In 2009, the two-member bench of Justices Markandey Katju and Asok Kumar Ganguly raised a basic Constitutional issue of the judiciary’s competence to make executive orders or frame laws while hearing a petition of some Jawaharlal Nehru University students. The petitioners questioned a September 2006 apex court order for implementation of the J M Lyngdoh Committee recommendations on reforming students’ union polls in colleges and universities. Honorable judges observed:“Today there are high prices and large-scale unemployment. These are pressing social needs. But can we pass orders on these to the government because we do not have the expertise though we are also affected by the price rise.”

Earlier in 2012, Supreme Court directed the Centre to constitute a ‘special committee' for inter­linking of rivers. A Bench headed by Chief Justice S.J. Kapadia directed the committee to take firm steps and fix a definite time frame for laying down the guidelines for completion of feasibility or other reports arid to ensure completion of projects  so that the benefits could be obtained in a reasonable time and cost.The court directed the Central and State governments to participate in the programme and render all financial, administrative and executive help for completing these projects effectively.                                                                                 

It is a fact that the intervention of the judiciary in policy making has evoked mixed response. It role in food policy, education policy, land acquisition policy and various aspects of environmental regulation has been praised. In electoral reforms, too(ADR case) 2003). Its empowerment of the civil society(PIL) is a paradigm shifting instance of enabling a dynamic policy milieu. At the same time, its order in the inter linking of rivers etc have been criticized.

Judiciary is very much conscious of its duty under the Constitution to enable good governance and establishment o welfare society(DPSPs).

Judiciary and the Executive

The conflict arises on the basis of                                                                       

  1. Appointment-Art. 124, CVC etc
  2. Policy-FDI-MBR
  3. Implementation of laws- in the normal sphere of judicial review

Parliament and the Judiciary

Indian Constitution provides for a parliamentary democracy and the essehtial-features of federalism. Separation of powers among the three organs of the government is a basic feature. There is a clear and-delicate balance of power between the three organs. In their respective jurisdiction, the three organs are independent and the Constitution bars any interference.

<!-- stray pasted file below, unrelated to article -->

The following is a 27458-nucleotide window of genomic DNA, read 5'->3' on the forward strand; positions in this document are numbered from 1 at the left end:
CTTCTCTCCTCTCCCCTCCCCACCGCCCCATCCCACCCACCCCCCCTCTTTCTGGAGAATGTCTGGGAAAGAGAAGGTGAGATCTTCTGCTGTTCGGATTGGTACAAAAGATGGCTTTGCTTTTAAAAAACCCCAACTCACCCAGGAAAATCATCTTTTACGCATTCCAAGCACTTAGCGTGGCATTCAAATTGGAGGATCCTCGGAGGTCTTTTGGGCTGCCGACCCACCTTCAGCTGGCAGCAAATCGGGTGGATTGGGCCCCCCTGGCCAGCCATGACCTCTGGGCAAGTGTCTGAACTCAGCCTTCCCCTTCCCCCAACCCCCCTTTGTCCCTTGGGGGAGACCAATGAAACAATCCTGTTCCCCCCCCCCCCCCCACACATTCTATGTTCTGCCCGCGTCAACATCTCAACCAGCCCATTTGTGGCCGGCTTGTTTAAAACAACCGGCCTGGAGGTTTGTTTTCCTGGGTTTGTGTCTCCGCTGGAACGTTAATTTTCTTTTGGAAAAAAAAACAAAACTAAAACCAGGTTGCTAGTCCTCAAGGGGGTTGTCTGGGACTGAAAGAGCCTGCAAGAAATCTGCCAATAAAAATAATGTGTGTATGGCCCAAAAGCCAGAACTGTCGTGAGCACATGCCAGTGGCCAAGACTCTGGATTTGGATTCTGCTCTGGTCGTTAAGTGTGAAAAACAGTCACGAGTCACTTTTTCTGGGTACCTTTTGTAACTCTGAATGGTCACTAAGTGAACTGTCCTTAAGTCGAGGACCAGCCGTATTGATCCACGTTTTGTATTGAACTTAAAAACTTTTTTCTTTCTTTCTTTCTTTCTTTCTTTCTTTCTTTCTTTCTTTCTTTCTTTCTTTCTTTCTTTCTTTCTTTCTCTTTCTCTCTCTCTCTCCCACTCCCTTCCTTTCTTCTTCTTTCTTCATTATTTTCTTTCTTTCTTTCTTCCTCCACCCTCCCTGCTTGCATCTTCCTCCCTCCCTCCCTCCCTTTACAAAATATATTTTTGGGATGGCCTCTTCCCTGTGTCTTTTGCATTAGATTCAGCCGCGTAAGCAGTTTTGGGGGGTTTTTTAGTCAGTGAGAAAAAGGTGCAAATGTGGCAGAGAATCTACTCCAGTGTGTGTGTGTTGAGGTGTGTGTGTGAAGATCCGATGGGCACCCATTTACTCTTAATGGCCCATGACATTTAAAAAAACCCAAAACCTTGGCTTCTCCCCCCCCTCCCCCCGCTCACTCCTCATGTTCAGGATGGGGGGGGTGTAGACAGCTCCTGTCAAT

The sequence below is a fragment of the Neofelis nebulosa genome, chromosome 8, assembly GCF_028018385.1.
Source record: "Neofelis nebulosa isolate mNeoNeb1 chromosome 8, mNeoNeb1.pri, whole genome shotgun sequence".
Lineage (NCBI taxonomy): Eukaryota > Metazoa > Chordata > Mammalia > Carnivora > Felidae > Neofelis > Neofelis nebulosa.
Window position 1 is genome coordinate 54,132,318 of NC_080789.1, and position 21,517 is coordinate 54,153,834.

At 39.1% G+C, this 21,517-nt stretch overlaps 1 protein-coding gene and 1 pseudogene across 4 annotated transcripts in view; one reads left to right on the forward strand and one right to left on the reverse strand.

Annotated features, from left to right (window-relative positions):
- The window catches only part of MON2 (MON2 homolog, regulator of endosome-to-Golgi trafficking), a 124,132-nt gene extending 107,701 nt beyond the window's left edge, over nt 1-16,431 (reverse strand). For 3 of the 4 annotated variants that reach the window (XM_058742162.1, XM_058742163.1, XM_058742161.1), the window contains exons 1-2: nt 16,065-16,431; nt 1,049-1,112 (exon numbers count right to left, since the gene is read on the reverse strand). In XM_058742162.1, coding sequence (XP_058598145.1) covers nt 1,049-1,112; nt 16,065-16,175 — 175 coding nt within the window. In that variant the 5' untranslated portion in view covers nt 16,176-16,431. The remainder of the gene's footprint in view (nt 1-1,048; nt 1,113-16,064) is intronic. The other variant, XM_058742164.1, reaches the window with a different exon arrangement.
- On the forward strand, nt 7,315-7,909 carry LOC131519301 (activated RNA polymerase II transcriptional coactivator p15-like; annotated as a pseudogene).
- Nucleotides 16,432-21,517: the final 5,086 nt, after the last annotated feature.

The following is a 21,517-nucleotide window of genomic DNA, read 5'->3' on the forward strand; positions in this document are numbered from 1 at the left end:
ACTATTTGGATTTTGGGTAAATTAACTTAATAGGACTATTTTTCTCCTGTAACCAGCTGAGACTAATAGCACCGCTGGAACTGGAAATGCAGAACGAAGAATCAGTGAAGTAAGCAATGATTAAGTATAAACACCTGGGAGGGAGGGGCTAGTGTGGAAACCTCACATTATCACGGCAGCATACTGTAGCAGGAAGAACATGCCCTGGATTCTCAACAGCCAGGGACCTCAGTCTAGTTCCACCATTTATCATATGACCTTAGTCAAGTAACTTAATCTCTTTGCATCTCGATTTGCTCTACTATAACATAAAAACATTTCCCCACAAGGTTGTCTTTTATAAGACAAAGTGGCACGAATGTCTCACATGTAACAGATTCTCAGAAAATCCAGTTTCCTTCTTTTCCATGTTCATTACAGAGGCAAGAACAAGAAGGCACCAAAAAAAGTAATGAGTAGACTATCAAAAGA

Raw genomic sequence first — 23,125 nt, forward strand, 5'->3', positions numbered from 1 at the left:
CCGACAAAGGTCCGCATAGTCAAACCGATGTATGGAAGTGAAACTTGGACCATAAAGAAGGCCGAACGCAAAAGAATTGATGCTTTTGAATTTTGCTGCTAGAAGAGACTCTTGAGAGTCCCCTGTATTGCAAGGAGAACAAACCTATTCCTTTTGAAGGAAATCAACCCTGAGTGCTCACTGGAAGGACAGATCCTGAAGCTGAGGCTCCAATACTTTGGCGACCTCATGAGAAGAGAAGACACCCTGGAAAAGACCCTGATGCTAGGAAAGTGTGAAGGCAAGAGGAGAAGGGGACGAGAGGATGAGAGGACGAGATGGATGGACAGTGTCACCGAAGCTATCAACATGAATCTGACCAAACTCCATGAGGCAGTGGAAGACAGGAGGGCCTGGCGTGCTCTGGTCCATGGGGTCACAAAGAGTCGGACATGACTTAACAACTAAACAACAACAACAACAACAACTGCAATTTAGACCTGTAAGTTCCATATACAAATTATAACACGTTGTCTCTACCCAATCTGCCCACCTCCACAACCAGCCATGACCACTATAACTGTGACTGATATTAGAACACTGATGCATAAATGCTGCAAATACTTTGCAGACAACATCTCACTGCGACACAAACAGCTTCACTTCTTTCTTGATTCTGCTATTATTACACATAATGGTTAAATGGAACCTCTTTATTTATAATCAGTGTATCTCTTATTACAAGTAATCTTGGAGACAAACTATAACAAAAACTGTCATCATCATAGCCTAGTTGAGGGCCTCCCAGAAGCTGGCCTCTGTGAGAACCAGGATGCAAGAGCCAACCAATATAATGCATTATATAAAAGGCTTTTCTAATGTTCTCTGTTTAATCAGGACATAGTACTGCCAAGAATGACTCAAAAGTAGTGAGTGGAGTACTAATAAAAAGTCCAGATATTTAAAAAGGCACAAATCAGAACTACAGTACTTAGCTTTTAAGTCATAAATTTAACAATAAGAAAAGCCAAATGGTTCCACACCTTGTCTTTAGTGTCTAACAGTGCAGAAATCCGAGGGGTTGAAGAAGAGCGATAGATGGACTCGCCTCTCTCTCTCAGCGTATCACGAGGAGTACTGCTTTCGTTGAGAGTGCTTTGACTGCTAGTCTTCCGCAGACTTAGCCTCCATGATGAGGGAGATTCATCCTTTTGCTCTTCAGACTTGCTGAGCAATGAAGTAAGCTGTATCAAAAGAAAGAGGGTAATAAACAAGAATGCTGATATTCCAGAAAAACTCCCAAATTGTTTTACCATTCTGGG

Articles 121 and21l bar the legislature from discussing the conduct of any judge in discharge of his duties except when impeachment proceedings are being take up, Articles 122 and 212 on the other hand preclude the courts from interfering in the internal proceedings of the legislature. Article 105 (2) and 194 (2) privileges protect the legislators from interference of the Courts with regards to freedom of speech and freedom to vote.

However, in recent years, the phenomenon of 'judicial encroachment* was seen to disturb the delicate balance and the judiciary was seen to have overstepped into the domain of the legislature.

For example, in 1998, when there was contention for the Chief Ministerslyp of Uttar Pradesh - Jagadambika Pal and Kalyan Singh - , the apex court directed the Speaker to conduct the • Composite Floor Test in the State Assembly. A similar situation in 2005 in the case of the Jharkhand Assembly, the apex court directed the Protem Speaker to conduct a Composite Floor Test to ascertain the majority in the House. The 2005 case of expulsion pf MPs from Parliament is another such instance

Comments on judicial over-reach :

  • In the Conference of Presiding Officers of Legislative Bodies convened by the Speaker of the Lok Sabha, Somnath Chatterjee in 2005, the Presiding Officers expressed concern over court orders that disturbed "the delicate balance of power" between the legislature and the judiciary. They drew attention to the gradual ascendancy of the judiciary at the expense the other two other branches.
  • Former Attorney General of India Soli Sorabjee said "judges must not instill in themselves that the judiciary can solve all problems".
  • In the conference of Chief Ministers and Chief Justices held in New Delhi recently the Prime Minister cautioned the Courts not to cross their limits.
The document The Judiciary: Supreme Court (Part - 2) - Indian Polity and Governance Notes | Study Polity and Constitution (Prelims) by IAS Masters - UPSC is a part of the UPSC Course Polity and Constitution (Prelims) by IAS Masters.